Summary: Traversed by the Milyerra Road Fire Trail, a large, tesselated rock platform contains a number of weathered engravings

Traversed by the Milyerra Road Fire Trail, a large, tesselated rock platform – which was once called Observatory Hill – contains a number of weathered Aboriginal engravings. Mountain bikes and bulldozer tracks have damaged some of the engravings – and two figures recorded in 1899 have been worn away completely. The site is now better protected by large sandstone blocks.

Many figures are scattered around the site, which was documented by W.D. Campbell and Ian Sim – although Campbell (below, left) recorded less than half of the 44 motifs recorded by Sim in 1969 (below, right).

McCarthy considered this a significant and sacred site, which includes some unusual engravings:

A sacred site with three lines of mundoes with toes, a man and a woman fighting; most of the animals are fish from Brisbane Waters, an emu, goanna and two unusual birds, one of which appears to be a kingfisher with a long beak turned to one side; the man and the woman appear to be fighting or quarrelling, and they are an unique pair; the intagliated oval is of unusual interest because so much work has gone into emphasizing its outline.

Fred McCarthy, Catalogue of Rock Engravings (1983)
Milyerra Trail Main Site
Standing bird Mundoes Fish Woman Man Emu Two Fish Open oval or Fish Goanna Slender Fish

Standing bird

AWAT4851 LR Milyerra Trail - main site


AWAT4853 LR Milyerra Trail - main site

A number of mundoes around the site are arranged in to two long lines.


AWAT4858 LR Milyerra Trail - main site


AWAT4884 LR Milyerra Trail - main site

A woman with "rounded breasts projecting outwards" who is holding a "short and narrow returning boomerang".


AWAT4883 LR Milyerra Trail - main site

A man with a sword club across his waist who is holding a narrow returning boomerang in his left hand


AWAT4863 LR Milyerra Trail - main site

An emu with its head and neck forward, as if feeding

Two Fish

AWAT4872 LR Milyerra Trail - main site

Open oval or Fish

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AWAT4877 LR Milyerra Trail - main site

Slender Fish

awat7693 lr 2 Milyerra Trail - main site

At the northern end of the site are the man and woman,”posed upside down to one another.”

The man has “the end of a sword club with a broad blade, across his waist and it has a curved line inside its outline” and his “left hand holds a narrow returning boomerang”.

Next to him, a woman with “rounded breasts projecting outwards” is holding a “short and narrow returning boomerang”.

Below the man and woman is an emu: “broad and straight truncated leg, standing with its body parallel with the ground, head and neck forward during feeding”.

Near the emu are two fish, facing in opposite directions.

At the edge of the platform is eith an open oval.

Also at the north-eastern end of the platform (and not included in Sim’s sketch) is a “bird-like figure, broad oval body pointed at one end, pair of short single line legs sloped forward, no eyes”.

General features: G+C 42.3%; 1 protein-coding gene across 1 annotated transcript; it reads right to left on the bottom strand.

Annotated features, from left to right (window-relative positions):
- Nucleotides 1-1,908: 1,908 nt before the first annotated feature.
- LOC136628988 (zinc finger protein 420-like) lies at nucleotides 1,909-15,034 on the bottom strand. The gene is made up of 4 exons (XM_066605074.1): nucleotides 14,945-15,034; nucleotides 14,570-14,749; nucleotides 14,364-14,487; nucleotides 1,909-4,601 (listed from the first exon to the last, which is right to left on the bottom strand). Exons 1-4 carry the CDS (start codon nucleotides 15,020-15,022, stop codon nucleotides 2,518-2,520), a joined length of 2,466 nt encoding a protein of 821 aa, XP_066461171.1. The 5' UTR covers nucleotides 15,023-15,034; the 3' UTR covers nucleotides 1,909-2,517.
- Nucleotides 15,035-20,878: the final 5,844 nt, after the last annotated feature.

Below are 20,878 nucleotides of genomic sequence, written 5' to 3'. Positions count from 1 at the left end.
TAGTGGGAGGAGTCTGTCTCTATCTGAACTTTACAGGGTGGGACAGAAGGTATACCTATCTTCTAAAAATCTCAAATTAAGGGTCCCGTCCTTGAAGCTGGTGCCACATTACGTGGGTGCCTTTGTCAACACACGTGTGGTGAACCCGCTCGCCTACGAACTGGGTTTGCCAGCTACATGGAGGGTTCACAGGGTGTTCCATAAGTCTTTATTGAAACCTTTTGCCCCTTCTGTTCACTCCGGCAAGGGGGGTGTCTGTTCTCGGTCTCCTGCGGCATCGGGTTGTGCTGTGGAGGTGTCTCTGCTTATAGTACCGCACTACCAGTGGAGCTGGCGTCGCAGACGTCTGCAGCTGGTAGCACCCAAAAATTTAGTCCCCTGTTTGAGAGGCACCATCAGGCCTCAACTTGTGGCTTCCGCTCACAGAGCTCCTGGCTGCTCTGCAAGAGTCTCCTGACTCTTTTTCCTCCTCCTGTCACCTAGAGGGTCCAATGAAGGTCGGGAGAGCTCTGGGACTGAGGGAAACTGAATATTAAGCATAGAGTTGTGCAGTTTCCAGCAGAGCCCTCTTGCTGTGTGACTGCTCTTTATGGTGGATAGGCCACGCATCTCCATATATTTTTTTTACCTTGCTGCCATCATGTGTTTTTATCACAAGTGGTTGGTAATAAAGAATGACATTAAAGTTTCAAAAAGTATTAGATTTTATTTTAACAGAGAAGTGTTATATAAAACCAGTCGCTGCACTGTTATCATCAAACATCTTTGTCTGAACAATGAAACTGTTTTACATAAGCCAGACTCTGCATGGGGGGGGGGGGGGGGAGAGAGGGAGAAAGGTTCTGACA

Near the middle of the platform is a goanna – and a man which was recorded by Campbell – but not Sim or McCarthy.

There is an eel, two flathead fish and a “slender fish” (below), all fairly weathered.

awat7693 lr 2 Milyerra Trail - main site

A few smaller motifs include a hand and an .

Near the southern end of the the site are two intersecting lines of mundoes (footprints): one line has larger feet than the other.

The larger mundoes all have clearly defined toes (three, five and six toes).

Between the mundoes is a fish, with “round head, no eyes, slender body, 1 ventral fin, good tail”.

A standing bird is described as having a “rounded head, long conical beak, no eyes, head and beak turned to the right, short broad neck, oval body, pair of single line straight legs in line with body”.

One of the unsual engravings at this site is an intagliated oval: “of unusual interest because so much work hag gone into emphasizing its outline”.

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Aboriginal Sites by National Park

Red Hands Cave, Glenbrook (Blue Mountains)
The Blue Mountains National Park (and surrounding areas along the Great Western Highway) is thought to have over a thousand indigenous heritage sites, although much of the park has not been comprehensively surveyed. The Aboriginal rock sites in the Blue Mountains include grinding grooves, stensils, drawing and rock carvings.
Over 40 sites have been recorded within the park; many were located along the river bank and were flooded by the building of the weir in 1938.
The Greater Blue Mountains World Heritage Area protects over 3,000 known Aboriginal heritage sites, and many more which are yet to be recorded. This area includes the Blue Mountains National Park, Gardens of Stone, Wollemi National Park and Yengo National Park.